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Competitive Collaborative Learning

Date and Time
Wednesday, April 27, 2005 - 4:00pm to 5:30pm
Computer Science Small Auditorium (Room 105)
Baruch Awerbuch, from Johns Hopkins
Jennifer Rexford
Intuitively, it is clear that trust or shared taste enables a community of users to be more productive, as it allows cooperative learning and avoiding unnecessary repetition of mistakes. In this paper we develop algorithms for the users in such a community to make decisions about selecting products or resources, in a model characterized by two key features:

The quality of the products or resources may vary over time.

Some of the users in the system may be dishonest, manipulating their actions in a Byzantine manner to achieve other goals.

Such algorithms are a fundamental primitive required by applications such as reputation systems in e-commerce, personalized web search, locating resources in peer-to-peer networks, or spam filtering. Note that in all of these applications, it is essential to deal with resources whose quality changes over time (e.g. a seller on eBay may perform perfectly in some transactions but may delay or withhold delivery in others) and to deal with the presence of dishonest agents in the system (again using the eBay example, a seller may cooperate with a ``shill'' whose objective is to boost that seller's reputation).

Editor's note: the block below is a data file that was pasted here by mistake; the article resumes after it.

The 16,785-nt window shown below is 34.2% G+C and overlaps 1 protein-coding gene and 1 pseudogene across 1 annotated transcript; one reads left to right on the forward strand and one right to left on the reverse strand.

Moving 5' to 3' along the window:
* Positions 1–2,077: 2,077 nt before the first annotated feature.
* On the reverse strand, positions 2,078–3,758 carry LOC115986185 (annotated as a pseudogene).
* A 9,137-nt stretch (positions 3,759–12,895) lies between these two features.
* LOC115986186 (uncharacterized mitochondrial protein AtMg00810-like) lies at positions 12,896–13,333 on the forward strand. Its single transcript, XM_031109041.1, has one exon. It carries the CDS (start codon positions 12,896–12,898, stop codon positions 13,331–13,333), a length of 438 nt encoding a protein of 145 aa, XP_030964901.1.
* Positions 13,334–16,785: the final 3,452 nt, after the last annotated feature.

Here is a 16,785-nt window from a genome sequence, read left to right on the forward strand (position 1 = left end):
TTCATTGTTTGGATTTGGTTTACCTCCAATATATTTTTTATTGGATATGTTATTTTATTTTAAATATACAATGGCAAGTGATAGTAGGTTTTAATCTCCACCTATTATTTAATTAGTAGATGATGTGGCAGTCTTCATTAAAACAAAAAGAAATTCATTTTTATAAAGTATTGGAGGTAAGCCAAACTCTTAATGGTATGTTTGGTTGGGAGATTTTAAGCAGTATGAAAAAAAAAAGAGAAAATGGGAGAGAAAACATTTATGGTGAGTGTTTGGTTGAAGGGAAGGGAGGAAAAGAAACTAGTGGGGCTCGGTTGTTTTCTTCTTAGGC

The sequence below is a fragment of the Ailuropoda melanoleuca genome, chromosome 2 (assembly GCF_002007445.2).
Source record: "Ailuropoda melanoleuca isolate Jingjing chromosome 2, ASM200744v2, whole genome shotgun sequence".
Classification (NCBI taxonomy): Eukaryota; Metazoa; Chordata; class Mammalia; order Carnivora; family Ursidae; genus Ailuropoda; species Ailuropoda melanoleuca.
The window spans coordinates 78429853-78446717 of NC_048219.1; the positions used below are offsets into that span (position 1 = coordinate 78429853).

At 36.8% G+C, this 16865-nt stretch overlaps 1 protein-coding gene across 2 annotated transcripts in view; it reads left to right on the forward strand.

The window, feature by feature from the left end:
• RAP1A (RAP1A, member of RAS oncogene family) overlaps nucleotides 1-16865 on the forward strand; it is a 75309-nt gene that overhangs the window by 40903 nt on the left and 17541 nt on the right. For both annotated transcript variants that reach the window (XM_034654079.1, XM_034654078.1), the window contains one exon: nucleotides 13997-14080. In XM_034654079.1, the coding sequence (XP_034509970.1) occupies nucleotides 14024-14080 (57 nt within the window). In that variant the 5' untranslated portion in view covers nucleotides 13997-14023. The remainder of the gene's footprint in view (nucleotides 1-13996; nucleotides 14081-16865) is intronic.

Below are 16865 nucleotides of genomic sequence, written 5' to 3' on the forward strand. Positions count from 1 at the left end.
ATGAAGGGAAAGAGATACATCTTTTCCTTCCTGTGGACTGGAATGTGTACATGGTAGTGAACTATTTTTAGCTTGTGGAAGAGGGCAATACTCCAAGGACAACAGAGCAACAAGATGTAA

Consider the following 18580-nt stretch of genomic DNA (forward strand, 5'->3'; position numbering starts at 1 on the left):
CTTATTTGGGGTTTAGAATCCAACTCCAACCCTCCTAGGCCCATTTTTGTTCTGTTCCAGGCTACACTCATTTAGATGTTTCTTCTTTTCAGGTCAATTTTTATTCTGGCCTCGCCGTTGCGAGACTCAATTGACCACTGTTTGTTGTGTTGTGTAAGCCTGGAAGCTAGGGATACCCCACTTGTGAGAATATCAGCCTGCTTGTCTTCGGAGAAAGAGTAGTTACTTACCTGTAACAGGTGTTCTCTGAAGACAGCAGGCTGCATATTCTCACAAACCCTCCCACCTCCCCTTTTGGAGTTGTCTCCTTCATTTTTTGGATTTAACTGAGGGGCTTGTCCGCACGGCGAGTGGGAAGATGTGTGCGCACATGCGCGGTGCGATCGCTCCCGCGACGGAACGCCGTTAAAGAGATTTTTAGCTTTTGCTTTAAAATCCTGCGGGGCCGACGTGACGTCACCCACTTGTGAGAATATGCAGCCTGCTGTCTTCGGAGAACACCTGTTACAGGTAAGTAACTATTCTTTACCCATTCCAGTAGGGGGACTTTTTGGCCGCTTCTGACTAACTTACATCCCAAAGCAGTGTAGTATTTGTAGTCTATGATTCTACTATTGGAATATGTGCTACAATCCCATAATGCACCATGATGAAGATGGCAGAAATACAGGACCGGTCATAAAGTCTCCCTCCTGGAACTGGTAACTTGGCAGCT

Our problem can be viewed as unification or generalization of a number of different research frameworks, including -- Online learning theory, specifically the multi-armed bandit problem -- Collaborative filtering and recommendation

We provide algorithms that enable honest users with similar taste to dynamically adapt their choices, so that in the aggregate, their performance nearly matches that of the single best static action.

The main result in this paper is a new algorithm for trust and collaborative filtering, whose convergence time (defined, roughly, as the number of steps required to become constant-competitive) is polylogarithmic in the problem size. Previous methods suffered from a linear convergence time.

Joint work with R. Kleinberg

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